How to Become a Cybersecurity Project Manager

Written by Coursera Staff • Updated on

Understand the role of cybersecurity project manager and what you need to pursue a career in this position.

[Featured Image] A cybersecurity project manager talks to his team about a new project.

Cybersecurity is a growing industry, and professionals are in high demand. To work as a cybersecurity project manager, you need to develop a diverse skill set in the areas of management, business, leadership, and technology. Companies report a skills gap, with many candidates lacking the technical skills and knowledge required for the field. According to a 2023 Cybersecurity Skills Gap report, 56 percent of companies have difficulty recruiting skilled cybersecurity staff [1]. 

In addition to this, project management skills are in high demand. Cybersecurity professionals who can manage projects, including looking at the budget and resources to achieve targets, have a good foundation for working as a cybersecurity project manager.

Learn more about the role of a cybersecurity project manager, how it merges two in-demand skill sets, and how to start on this emerging career path.

What is a cybersecurity project manager?

A cybersecurity project manager is a cybersecurity professional with the skills and responsibilities for running and delivering IT security projects, ensuring they meet security needs and standards. As a cybersecurity project manager, you will most likely work for an organization’s IT department, collaborating closely with cybersecurity professionals like database administrators and cybersecurity specialists.

Duties and responsibilities 

The duties and responsibilities of a cybersecurity project manager vary depending on where you work and the project's specifics. In general, a cybersecurity project manager has the following responsibilities:

  • Defining the project scope

  • Developing project plans to reduce risk and security threats

  • Supervising the input of security team members 

  • Managing the application of security patches where necessary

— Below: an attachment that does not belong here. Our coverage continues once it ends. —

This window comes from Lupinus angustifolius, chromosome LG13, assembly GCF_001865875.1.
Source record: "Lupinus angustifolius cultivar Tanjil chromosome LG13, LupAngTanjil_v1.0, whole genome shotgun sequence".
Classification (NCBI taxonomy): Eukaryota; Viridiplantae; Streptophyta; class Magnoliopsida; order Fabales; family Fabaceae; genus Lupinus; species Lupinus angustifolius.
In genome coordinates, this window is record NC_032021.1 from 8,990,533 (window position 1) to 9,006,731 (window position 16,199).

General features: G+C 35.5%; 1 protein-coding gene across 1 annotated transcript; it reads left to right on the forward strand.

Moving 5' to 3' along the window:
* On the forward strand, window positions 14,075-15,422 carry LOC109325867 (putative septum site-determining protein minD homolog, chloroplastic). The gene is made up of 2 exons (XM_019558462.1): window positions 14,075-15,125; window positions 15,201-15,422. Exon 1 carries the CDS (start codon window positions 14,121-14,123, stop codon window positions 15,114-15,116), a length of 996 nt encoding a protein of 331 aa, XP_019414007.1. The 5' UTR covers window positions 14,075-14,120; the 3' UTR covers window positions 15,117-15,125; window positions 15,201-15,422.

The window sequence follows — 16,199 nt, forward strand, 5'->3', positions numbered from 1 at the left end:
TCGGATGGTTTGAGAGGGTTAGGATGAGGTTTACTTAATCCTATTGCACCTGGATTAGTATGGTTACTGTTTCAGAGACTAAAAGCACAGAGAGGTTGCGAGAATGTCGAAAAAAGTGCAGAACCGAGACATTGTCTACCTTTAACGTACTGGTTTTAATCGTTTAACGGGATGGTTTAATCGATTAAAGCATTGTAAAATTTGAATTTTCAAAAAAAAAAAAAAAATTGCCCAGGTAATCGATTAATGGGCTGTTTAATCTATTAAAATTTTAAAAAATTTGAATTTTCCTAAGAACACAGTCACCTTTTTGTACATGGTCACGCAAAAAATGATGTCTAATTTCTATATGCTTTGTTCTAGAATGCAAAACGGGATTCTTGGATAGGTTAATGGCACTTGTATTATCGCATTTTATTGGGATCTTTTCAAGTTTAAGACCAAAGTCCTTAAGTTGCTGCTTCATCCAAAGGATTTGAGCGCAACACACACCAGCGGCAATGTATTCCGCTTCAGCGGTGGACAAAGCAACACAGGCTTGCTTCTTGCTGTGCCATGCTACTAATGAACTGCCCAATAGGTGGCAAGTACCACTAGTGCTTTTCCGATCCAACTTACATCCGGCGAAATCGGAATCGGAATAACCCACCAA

• Ensuring the protection of personal information

  • Managing compliance of project work

  • Identifying key stakeholders 

  • Managing budget and expenses

How to become a cybersecurity project manager

Becoming a cybersecurity project manager means building skills, knowledge, and experience in cybersecurity and project management. With a skills gap in cybersecurity, it’s vital that you can demonstrate to employers that you have a range of workplace and technical skills, as well as up-to-date knowledge about the field. Here are several steps you can take to begin a career in cybersecurity project management:

Step 1: Get a degree in IT, management, or business.

A great starting point for you to become a cybersecurity project manager is to study for a relevant bachelor’s degree. You might consider majors such as computer science or information technology with courses in business or a business major with computer science and cybersecurity courses. You might even pursue a Master of Business Administration (MBA) specializing in cybersecurity. Some universities even offer a bachelor’s degree in cybersecurity project management. 

While a degree isn’t always essential to enter the field of cybersecurity, it is usually required to become a project manager, as it is a recognized method for cementing knowledge and skills. Becoming a cybersecurity project manager without a degree is possible if you have the right experience, skills, and certifications. According to Zippia, 60 percent of cybersecurity project managers have a bachelor's degree, with 14 percent having an associate degree and 18 percent holding a master’s [2]. 

Step 2: Build technical skills with certifications and training

Certifications and training for improving your skill set are highly important in the cyber industry. Keeping up with the latest technology trends is essential in such a fast-moving field. Certifications, online courses, certificates, and bootcamps are all excellent, accepted ways to do this.

Recognized cybersecurity certifications that employers look out for include:

  • ITIL 4 Foundation - IT Service Management Certification

  • Certified Information Systems Security Professional (CISSP)

  • GIAC Certified Project Manager (GCPM) 

  • CompTIA Security+

Along with cybersecurity certifications, project management certifications can be very useful for you and may be a requirement in some cases. The Project Management Professional (PMP) Certification is highly regarded.